One 2014 study revealed although referrals make up 6% of job applicants compared to the 94% of candidates who apply on job boards, companies websites etc., referrals are five times more likely to be hired.

“It’s not what you know, but who you know”

Amy Seglin, the president of executive communications recruiting firm Chaloner, said “Out of the box hires rarely happen through LinkedIn applications. They happen when someone influential meets a really interesting person and says, ‘Let’s create a position for you.’”

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Recruiters Aren’t As Helpful As We’d Hoped

Not only do recruiting websites or methods receive tons of responses, naturally, but they are typically only looking for candidates “within the mold,” says Scott Uhrig from Agile.Careers and therefore aren’t helpful for people who feel like they offer more unique qualifications.

Aside from these facts Coombs felt as though his bot should have at least worked in the spirit of the law of large, which suggests 2000 emails should have beckoned more responses than the normal candidate who has applied less times.

Uhrig retorted though, that “Roughly 80% of jobs are never posted – probably closer to 90% for more senior jobs,” he told Coombs.

“The competition for posted jobs is insane. ATSs do a horrendous job of selecting the best candidates and -perhaps most important- the best jobs are almost never posted.” To this point, other job recruiters told Coombs most positions on recruiting sites were either posted by an HR person who’s since left, or the position has already been filled.

So, you can submit as many applications as you want, and you still won’t improve chances of being selected by ATS.

So? Meet More People.

Coombs’ bot experiment was more than just a cool technology trick I would have killed for straight out of college; it proved valuable lessons for anyone concerned with joining the job force: First, knowing someone within an organization is your best bet to securing a job. Second, recruiters aren’t helpful and don’t care about candidates who break the mold. Finally, the number of jobs you apply to will not affect your chances of receiving a response, so apply wisely.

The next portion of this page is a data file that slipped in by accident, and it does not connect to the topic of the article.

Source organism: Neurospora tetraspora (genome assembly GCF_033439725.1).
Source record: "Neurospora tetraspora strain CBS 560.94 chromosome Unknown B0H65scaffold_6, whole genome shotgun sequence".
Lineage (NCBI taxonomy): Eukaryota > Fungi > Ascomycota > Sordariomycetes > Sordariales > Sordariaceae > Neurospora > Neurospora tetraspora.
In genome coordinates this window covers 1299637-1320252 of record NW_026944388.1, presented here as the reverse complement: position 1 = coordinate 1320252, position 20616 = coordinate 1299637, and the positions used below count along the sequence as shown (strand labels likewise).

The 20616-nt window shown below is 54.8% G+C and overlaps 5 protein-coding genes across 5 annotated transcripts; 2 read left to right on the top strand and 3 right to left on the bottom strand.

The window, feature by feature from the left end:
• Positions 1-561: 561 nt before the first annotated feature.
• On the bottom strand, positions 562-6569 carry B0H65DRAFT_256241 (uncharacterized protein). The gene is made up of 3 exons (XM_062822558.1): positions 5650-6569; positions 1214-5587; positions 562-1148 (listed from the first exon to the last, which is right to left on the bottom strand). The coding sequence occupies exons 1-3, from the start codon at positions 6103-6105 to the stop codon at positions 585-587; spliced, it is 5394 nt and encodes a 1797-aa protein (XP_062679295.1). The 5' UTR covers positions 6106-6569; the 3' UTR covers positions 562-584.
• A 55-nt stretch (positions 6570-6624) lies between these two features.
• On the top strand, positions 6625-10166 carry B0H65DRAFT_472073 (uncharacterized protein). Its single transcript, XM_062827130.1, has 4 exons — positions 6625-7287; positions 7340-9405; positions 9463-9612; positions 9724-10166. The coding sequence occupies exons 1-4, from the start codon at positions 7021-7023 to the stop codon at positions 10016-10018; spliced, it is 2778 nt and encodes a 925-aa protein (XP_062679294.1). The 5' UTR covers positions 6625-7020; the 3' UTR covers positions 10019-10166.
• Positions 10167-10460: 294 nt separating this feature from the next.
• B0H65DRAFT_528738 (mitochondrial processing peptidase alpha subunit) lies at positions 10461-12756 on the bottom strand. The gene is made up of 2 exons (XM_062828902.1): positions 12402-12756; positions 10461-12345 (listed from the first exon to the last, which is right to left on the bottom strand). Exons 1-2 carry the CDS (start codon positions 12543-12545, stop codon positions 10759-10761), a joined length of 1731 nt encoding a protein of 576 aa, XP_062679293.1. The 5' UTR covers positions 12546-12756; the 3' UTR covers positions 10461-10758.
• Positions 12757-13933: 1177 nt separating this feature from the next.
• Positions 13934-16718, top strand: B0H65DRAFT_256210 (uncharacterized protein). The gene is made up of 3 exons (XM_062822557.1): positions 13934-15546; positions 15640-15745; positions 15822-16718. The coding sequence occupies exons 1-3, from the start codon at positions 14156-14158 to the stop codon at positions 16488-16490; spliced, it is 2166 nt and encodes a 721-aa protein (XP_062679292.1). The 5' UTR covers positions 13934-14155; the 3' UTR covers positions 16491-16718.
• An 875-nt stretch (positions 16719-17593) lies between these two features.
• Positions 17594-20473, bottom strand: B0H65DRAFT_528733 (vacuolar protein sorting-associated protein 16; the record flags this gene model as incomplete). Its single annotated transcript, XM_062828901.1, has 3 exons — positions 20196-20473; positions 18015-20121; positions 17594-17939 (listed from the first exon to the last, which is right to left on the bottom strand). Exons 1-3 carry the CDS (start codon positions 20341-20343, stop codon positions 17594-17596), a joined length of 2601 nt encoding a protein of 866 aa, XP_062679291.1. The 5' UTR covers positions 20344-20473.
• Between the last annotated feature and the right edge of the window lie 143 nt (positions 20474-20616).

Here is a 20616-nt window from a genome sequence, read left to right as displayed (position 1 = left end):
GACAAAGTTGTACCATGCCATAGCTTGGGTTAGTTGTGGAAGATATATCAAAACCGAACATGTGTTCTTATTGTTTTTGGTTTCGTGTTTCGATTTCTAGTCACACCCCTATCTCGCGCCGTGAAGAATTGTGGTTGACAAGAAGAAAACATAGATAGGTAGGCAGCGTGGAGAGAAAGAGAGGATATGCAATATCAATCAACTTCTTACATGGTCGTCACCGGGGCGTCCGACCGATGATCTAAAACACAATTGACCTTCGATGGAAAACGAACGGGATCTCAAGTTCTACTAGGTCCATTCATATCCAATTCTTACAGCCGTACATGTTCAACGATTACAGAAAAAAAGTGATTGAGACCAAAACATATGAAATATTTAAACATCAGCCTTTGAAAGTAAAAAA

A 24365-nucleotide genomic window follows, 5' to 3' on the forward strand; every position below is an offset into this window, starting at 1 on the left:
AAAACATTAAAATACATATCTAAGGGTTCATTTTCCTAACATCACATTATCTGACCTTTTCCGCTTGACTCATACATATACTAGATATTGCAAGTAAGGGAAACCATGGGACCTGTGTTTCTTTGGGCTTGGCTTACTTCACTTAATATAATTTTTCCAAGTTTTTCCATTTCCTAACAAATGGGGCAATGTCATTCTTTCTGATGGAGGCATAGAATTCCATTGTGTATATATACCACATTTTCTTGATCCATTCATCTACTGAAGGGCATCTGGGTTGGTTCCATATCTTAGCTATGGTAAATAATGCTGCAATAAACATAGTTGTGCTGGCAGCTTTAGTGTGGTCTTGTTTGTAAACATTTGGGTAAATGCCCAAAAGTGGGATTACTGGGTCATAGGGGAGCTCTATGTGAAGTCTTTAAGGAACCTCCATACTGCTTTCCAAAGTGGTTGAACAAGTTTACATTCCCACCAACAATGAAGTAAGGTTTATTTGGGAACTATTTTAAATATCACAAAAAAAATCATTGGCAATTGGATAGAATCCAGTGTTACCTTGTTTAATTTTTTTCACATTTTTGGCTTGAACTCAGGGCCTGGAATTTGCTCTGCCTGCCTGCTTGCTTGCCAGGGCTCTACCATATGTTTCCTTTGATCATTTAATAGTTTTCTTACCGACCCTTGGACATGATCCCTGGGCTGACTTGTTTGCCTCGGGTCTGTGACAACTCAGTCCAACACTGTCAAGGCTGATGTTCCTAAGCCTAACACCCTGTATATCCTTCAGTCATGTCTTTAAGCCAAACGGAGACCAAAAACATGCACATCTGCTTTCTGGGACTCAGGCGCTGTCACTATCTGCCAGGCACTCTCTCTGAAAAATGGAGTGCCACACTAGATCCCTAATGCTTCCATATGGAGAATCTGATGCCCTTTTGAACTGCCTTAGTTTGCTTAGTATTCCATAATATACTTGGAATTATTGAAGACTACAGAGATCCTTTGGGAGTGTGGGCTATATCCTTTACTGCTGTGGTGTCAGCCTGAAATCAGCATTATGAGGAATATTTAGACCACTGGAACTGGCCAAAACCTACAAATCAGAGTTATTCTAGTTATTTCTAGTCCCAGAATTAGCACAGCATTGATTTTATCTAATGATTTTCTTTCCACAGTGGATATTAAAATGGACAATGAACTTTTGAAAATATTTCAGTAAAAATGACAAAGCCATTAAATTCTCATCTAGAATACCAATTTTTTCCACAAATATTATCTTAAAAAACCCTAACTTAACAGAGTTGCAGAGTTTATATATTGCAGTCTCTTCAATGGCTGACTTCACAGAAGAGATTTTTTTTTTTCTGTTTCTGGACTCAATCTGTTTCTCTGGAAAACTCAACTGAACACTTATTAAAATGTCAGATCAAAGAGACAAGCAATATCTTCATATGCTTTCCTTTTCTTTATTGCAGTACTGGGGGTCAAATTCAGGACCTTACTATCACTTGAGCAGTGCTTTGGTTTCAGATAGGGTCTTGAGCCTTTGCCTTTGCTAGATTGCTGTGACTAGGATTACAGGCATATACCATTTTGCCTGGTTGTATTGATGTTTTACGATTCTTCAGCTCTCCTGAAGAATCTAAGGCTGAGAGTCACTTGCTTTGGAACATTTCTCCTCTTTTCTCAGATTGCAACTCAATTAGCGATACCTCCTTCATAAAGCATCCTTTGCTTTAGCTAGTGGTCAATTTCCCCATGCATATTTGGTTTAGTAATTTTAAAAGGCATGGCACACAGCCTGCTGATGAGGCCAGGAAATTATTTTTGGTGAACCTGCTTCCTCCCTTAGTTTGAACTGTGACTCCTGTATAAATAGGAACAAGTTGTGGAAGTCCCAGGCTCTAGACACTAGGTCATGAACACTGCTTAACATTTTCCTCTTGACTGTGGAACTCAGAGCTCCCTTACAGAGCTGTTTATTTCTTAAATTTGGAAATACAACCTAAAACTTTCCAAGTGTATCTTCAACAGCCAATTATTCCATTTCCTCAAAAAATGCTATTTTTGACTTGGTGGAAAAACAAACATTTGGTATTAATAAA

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Coombs did receive some responses to the thousands of job applications he submitted, but all of the responding companies were smaller with less than 50 staff, and didn’t employ ATS to filter resumes.

So, it is important to remember this bot experiment in your search for a job, but don’t abandon methods like personalizing cover letter’s, or having a polished resume. Even if you meet someone to refer you, you’ll need to have those ready.

#BotBuilder

Written By

Lauren Flanigan is a Staff Writer at The American Genius, hailing from the windy hills of Cincinnati, with a degree in Marketing from the University of Cincinnati. She has escaped the hills, and currently resides in Atlanta, where you can almost always find her camping at a Starbucks strategizing on how to take over the world.